Contentment

Contentment: It’s Not a Feeling

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Written by: Kensie Story

A friend of mine once asked me this question: If you were left with nothing but yourself and God, would it be enough? Would you be content?

My gut twisted. I knew my answer at the time was no. I so badly wanted to say yes, but I knew deep down inside that my heart desired the tangible – things felt, things seen – and well, sometimes God isn’t very tangible.

Sometimes He seems distant or even non-existent. Sometimes we meet darkness in our life and God’s light just doesn’t seem bright enough. Sometimes no matter how hard I pray, joy and peace never come and all I feel is defeat.

So, how then do we follow Paul’s example and stay “content in whatever circumstance” even when we don’t feel it?

“I am not saying this because I am in need. I have learned to be content in whatever circumstances. I know how to survive in tight situations, and I know how to enjoy having plenty. In fact, I have learned how to face any circumstances: fed or hungry, with or without.” (Philippians 4:11-12 VOICE)

I think the façade I believed was that contentment is a feeling. That contentment means we always like it and are always happy. That contentment means we’re never questioning or doubting. That contentment means nothing bothers us – not death, not loss, not sickness – and we live in this Pollyanna-like state, skipping through life with a smile no matter what.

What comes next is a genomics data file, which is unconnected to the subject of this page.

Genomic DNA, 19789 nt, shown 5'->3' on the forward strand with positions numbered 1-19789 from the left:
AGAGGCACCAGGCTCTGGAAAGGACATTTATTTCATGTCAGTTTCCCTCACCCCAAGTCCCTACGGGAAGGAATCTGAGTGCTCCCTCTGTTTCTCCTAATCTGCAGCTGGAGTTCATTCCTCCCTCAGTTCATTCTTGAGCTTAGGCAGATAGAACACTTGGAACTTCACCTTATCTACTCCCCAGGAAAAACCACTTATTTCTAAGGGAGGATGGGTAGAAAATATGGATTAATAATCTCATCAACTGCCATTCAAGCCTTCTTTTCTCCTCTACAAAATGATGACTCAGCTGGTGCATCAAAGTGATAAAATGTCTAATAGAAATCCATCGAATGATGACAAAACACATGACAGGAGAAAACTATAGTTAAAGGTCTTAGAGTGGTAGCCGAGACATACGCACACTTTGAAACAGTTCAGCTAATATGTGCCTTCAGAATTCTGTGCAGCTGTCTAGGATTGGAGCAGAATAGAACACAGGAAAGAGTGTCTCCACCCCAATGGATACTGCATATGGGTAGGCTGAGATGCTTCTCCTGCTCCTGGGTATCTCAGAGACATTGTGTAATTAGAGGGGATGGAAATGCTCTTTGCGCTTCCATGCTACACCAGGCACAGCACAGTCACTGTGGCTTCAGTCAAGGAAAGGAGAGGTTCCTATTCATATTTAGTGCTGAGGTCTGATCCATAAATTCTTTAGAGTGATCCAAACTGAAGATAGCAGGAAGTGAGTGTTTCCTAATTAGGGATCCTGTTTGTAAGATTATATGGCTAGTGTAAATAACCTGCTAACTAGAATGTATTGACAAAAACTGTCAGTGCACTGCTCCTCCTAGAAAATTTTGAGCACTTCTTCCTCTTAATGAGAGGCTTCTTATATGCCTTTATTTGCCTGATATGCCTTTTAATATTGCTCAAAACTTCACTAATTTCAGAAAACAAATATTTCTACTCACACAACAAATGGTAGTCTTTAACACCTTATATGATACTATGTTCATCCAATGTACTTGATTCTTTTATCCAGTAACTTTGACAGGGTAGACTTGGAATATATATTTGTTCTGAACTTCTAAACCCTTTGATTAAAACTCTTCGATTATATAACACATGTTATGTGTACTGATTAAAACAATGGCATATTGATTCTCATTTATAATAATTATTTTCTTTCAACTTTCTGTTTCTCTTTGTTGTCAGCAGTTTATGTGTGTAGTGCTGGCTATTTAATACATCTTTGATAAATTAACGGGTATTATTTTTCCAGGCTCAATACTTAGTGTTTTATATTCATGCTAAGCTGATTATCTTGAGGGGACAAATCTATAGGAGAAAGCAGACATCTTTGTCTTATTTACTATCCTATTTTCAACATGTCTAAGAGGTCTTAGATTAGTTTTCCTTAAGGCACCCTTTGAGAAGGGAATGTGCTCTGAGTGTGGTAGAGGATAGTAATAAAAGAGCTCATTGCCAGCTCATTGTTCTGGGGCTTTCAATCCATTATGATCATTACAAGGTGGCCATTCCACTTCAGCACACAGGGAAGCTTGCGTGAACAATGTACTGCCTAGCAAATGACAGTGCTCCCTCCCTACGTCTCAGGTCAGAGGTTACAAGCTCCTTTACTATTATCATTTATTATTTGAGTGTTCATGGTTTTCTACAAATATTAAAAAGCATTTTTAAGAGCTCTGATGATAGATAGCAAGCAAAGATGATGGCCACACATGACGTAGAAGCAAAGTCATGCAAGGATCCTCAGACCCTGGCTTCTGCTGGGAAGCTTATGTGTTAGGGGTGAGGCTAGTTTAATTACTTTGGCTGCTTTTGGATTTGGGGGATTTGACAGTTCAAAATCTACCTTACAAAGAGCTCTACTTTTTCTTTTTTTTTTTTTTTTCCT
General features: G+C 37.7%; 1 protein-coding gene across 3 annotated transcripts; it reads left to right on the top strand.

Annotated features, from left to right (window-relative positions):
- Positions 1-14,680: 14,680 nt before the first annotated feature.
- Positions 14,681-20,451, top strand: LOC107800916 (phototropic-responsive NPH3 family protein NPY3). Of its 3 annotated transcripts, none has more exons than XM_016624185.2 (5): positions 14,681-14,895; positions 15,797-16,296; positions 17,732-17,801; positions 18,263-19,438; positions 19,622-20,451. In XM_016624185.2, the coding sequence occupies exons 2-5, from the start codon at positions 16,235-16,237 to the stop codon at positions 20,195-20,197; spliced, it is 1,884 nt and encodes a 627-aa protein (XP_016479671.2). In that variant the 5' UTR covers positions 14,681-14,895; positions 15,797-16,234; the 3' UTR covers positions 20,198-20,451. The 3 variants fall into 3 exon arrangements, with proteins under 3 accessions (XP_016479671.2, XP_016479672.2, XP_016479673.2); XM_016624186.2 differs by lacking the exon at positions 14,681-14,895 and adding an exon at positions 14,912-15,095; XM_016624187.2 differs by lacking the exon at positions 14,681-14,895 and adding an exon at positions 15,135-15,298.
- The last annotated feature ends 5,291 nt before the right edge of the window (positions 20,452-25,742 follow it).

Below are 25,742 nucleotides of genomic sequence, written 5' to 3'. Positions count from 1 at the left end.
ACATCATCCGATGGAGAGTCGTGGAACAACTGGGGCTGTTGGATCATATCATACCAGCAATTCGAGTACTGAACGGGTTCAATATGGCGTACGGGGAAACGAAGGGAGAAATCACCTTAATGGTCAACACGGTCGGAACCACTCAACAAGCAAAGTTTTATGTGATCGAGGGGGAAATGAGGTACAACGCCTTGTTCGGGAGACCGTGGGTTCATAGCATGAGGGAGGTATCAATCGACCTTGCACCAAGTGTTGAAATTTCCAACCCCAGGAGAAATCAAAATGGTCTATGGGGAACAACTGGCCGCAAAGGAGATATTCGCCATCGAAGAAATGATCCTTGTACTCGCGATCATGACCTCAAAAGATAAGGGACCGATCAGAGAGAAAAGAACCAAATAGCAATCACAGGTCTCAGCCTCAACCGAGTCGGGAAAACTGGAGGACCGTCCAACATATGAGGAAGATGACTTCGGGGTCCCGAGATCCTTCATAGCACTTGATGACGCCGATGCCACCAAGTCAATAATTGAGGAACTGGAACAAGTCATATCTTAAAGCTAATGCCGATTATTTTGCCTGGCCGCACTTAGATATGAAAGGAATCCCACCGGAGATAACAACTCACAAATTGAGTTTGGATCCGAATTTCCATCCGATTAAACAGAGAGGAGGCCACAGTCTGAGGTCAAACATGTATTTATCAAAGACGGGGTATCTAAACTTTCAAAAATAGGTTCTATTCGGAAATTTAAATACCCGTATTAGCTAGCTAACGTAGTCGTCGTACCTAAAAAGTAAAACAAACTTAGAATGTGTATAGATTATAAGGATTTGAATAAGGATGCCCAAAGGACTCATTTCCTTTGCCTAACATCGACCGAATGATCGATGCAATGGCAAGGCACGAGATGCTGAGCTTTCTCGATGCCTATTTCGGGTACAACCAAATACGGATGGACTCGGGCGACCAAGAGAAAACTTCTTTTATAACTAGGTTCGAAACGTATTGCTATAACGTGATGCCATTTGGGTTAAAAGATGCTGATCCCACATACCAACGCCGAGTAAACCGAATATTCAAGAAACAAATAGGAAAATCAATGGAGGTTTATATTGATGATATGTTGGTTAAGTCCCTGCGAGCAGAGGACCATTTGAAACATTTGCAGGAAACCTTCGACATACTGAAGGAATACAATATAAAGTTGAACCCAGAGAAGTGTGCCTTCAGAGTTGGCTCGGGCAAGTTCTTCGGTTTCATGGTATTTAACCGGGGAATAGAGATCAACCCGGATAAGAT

How silly.

In Philippians 4:11, the Greek word for content means “being satisfied because [of] living in God’s fullness” (HELPS Word-Studies). It doesn’t say anything about happiness. It doesn’t say anything about being unbothered. Contentment is not a feeling; it is simply being satisfied with who God is and what He has promised.

We don’t have to like the situation we are in. We can mourn loss; we can be frustrated with people; we can wish things were different and still be content. In fact, the more we get to know God and understand His perfect will, the more unsatisfying our earthly lives are.

When we become followers of Christ our hope becomes fixated on the eternal. We know the promises of God that are to come, so our broken lives and broken situations just don’t measure up. They never satisfy our souls and they weren’t meant to.

Paul himself wished to be done with this world and be with Christ (see Philippians 1:23) because he knew that being with Christ was better than anything this world could offer. But while we are still on earth, we are content knowing what is to come and we shine a light for others in hopes that they may be content too.

“For to me, living means opportunities for Christ, and dying—well, that’s better yet! But if living will give me more opportunities to win people to Christ, then I really don’t know which is better, to live or die!” (Philippians 1:21-22 TLB)

If my friend were to ask me the same question today my answer would be yes because I would understand that regardless of my feelings, God is enough for me to be content. I may not always feel content – in fact, most of the time I won’t – but I can always choose contentment because of who God is and what He has promised.

“…fix your hope on God, the One who richly provides everything…” (1 Timothy 6:17 VOICE)

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